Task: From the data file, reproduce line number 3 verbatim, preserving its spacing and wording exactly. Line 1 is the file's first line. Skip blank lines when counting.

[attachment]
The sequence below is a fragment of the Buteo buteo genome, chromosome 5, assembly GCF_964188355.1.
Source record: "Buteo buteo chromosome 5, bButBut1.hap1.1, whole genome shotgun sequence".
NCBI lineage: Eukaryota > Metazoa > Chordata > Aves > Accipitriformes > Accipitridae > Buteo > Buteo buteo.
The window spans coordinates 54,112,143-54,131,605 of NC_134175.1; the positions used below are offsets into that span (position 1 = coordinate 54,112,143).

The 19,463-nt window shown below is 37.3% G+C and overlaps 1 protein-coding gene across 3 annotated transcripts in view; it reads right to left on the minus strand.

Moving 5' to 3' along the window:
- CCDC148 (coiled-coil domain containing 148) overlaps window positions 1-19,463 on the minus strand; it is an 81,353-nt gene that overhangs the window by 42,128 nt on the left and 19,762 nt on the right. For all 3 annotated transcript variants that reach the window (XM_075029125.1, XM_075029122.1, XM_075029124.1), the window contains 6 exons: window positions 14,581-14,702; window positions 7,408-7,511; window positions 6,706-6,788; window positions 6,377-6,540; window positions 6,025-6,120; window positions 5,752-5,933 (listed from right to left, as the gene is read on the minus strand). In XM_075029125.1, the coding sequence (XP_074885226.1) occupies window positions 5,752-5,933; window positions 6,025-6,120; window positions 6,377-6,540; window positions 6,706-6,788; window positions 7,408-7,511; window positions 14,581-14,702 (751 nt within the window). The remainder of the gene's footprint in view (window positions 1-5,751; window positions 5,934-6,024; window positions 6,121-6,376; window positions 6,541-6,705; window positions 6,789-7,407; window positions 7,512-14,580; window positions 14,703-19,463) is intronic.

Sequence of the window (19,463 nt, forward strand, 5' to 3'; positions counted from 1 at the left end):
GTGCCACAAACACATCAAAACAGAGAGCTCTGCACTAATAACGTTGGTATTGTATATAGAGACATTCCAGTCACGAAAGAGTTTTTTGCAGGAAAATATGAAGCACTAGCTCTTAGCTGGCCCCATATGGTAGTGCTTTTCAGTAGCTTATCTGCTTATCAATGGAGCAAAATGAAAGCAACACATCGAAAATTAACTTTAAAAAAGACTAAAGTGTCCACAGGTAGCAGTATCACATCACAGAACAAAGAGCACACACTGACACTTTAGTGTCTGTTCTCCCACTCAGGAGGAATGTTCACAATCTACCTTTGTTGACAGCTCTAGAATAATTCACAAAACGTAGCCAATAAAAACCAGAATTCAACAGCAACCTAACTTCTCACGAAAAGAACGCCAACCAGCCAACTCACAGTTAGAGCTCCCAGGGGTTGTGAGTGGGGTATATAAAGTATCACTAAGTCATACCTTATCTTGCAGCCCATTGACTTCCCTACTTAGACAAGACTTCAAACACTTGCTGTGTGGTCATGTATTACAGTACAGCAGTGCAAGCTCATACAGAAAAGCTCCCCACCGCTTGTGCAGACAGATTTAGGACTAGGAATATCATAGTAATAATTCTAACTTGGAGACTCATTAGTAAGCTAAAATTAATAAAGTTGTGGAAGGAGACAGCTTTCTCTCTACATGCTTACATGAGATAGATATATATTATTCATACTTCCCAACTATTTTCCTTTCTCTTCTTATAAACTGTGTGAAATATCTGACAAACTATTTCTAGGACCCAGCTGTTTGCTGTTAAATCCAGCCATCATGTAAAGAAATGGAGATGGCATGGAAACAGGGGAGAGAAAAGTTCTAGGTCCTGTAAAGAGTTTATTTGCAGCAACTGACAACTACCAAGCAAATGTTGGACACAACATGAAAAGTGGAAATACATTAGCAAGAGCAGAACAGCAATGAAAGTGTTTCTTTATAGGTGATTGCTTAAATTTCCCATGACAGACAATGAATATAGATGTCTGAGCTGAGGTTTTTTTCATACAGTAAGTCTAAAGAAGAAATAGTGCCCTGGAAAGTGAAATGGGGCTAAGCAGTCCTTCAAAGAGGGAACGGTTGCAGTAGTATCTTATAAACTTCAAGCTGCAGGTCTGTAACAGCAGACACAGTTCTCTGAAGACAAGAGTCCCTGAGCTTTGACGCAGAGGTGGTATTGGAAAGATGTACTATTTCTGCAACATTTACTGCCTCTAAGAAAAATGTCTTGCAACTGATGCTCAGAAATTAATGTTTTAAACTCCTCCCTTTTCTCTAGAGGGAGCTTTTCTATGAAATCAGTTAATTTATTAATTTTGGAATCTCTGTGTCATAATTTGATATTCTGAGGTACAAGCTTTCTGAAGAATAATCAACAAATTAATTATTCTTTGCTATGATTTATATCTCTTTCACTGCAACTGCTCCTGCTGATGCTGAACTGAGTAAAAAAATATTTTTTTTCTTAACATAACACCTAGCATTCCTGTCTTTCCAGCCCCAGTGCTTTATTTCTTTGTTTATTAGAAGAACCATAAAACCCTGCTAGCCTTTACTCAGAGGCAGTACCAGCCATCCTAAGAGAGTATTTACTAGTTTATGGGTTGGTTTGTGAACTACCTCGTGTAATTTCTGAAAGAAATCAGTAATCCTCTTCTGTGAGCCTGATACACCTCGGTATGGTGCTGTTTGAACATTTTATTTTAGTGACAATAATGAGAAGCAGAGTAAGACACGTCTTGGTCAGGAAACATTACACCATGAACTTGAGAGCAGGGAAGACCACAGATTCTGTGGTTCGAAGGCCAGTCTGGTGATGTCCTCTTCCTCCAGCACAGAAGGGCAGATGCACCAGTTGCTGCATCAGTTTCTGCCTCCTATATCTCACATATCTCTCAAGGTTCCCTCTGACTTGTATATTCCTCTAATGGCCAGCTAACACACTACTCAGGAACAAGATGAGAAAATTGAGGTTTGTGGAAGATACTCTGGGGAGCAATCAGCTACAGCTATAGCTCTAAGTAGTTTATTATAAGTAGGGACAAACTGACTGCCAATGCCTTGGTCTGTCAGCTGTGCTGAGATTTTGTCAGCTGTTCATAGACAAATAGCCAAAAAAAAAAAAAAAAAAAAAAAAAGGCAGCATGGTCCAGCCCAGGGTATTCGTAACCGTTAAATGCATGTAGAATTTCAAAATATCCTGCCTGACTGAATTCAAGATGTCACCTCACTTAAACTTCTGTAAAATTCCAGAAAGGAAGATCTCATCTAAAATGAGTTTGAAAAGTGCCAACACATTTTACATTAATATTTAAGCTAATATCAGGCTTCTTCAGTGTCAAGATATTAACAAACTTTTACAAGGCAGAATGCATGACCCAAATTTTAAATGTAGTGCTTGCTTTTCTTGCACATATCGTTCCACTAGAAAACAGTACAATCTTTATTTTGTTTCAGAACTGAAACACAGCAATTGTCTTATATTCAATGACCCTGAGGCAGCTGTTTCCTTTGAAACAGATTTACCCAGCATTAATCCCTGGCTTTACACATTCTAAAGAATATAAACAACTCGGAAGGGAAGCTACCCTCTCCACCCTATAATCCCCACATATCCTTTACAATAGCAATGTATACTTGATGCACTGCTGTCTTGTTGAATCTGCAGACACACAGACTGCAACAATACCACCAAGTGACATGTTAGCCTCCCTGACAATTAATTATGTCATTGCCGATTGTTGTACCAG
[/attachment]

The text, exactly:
NCBI lineage: Eukaryota > Metazoa > Chordata > Aves > Accipitriformes > Accipitridae > Buteo > Buteo buteo.